Bass, Berry & Sims attorney Thad McBride was quoted in a May 1 article published by Shale Magazine examining how the recent escalation of violence between Israel and Iran has raised concerns about the global supply of crude oil. According to the article, after Israel struck back at Iran in response to Tehran launching over 100 missiles and drones against them, oil prices surged briefly on April 19. However, after Iranian officials downplayed Israel’s retaliatory strike and talks of an Israeli-Hamas ceasefire percolate, Brent Crude futures dropped.

President Biden signed the National Security Package into law April 24, which includes new Iran sanctions measures and could influence China to reduce its reliance on Iranian oil. While this latest U.S. sanctions legislation may not immediately disrupt the oil trade, the article suggested that it could serve as a tool to influence China.

“Access to the U.S. financial system, including through the use of dollar-denominated transactions, continues to be important to most major banks and other financial institutions, even in China. The threat to Chinese actors of being blocked from that access may be potent,” Thad explained. “We have seen, at least anecdotally, that Chinese banks are reluctant to engage in transactions with Russia even when those transactions may be legally permissible under U.S. law, given the threat of U.S. sanctions. There could be a similar impact with respect to transactions involving Iranian oil.”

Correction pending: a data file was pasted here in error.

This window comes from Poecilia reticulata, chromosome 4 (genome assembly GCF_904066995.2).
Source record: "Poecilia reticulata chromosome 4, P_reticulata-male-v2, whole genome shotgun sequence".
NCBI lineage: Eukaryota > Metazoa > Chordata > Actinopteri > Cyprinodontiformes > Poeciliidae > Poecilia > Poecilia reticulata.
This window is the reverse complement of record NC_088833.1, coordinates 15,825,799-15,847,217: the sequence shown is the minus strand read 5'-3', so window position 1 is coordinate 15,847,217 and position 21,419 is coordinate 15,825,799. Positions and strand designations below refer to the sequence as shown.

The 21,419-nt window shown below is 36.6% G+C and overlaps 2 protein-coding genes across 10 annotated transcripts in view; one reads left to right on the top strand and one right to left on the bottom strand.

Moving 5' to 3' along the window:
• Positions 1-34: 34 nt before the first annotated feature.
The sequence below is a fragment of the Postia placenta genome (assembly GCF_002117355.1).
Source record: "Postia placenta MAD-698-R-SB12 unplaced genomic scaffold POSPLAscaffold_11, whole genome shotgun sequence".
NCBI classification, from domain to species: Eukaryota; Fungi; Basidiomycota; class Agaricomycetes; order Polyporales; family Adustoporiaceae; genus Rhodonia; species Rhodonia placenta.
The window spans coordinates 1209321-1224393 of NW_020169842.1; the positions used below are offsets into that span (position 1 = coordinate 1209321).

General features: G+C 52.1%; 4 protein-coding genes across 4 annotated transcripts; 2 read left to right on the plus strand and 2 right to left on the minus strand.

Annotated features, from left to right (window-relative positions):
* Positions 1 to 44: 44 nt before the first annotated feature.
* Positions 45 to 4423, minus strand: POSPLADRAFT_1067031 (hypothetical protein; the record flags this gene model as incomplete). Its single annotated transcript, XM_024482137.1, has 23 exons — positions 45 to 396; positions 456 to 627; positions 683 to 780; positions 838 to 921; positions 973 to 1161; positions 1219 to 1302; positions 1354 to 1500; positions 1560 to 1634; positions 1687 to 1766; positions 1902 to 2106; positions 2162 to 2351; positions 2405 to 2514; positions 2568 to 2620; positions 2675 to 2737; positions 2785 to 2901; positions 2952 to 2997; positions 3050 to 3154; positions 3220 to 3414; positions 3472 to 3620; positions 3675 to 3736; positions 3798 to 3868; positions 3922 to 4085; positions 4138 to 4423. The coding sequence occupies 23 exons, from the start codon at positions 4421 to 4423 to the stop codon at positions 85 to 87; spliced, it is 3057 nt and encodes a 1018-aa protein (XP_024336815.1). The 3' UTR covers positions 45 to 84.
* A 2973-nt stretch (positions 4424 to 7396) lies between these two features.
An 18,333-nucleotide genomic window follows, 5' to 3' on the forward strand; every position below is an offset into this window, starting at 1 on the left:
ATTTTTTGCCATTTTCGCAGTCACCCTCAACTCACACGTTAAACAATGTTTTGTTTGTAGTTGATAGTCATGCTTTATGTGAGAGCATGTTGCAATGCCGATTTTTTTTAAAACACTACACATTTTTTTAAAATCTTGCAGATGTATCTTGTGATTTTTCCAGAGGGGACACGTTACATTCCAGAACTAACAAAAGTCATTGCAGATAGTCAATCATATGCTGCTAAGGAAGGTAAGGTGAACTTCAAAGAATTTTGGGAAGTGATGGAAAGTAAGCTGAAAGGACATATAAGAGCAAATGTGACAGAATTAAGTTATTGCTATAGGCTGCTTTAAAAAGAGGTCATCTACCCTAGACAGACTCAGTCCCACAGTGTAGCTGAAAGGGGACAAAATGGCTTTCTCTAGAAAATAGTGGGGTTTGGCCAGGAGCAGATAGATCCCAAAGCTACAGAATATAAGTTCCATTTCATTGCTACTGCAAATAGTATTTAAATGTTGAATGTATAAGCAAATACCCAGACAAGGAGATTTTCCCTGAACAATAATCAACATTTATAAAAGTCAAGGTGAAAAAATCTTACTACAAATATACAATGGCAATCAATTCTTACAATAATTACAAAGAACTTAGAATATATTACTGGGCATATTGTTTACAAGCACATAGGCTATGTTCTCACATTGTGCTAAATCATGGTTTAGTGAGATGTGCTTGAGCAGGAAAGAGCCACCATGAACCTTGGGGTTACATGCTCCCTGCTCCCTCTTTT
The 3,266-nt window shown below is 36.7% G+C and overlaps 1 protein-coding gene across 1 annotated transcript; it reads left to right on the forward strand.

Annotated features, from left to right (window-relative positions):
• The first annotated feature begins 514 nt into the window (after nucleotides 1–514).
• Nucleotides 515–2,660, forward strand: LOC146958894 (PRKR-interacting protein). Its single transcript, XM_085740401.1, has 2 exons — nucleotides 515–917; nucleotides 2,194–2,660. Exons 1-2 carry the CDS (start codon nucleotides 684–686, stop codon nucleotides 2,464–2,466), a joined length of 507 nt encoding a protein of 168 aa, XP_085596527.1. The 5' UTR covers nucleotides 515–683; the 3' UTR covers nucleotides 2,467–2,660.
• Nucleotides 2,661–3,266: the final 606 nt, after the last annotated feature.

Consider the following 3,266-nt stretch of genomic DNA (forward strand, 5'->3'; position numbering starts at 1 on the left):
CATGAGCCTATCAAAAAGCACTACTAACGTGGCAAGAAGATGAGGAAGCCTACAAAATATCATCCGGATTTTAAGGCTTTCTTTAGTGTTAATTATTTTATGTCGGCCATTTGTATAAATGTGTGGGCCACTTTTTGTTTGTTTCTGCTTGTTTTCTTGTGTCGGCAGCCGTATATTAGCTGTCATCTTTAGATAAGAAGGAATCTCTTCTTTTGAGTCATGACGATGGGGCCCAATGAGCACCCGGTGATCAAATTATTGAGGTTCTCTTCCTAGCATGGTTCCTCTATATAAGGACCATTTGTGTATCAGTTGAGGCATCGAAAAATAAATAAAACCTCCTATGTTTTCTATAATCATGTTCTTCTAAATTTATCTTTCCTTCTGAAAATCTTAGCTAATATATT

The new legislation also requires the executive branch to report on the implementation of the measures after 180 days, but there remain questions about how measures will be implemented, especially because the legislation includes a waiver if entities have ceased their trade or are taking steps to reduce their involvement.

“Many non-U.S. financial institutions are so wary of U.S. sanctions that they will refuse to engage in transactions with Russia (or Iran) even when the transaction is permissible under U.S. sanctions,” Thad noted. “The waiver provision is broad. It gives the president discretion to assess how and when sanctions measures should be imposed. It does not mean that the president will not decide to impose sanctions. It simply provides flexibility to apply sanctions or not based on the totality of circumstances as opposed to under a specific black-or-white trigger.”

The full article, “Will Iranian Sanctions Tamper Oil Price Volatility?,” was published by Shale Magazine on May 1 and is available online.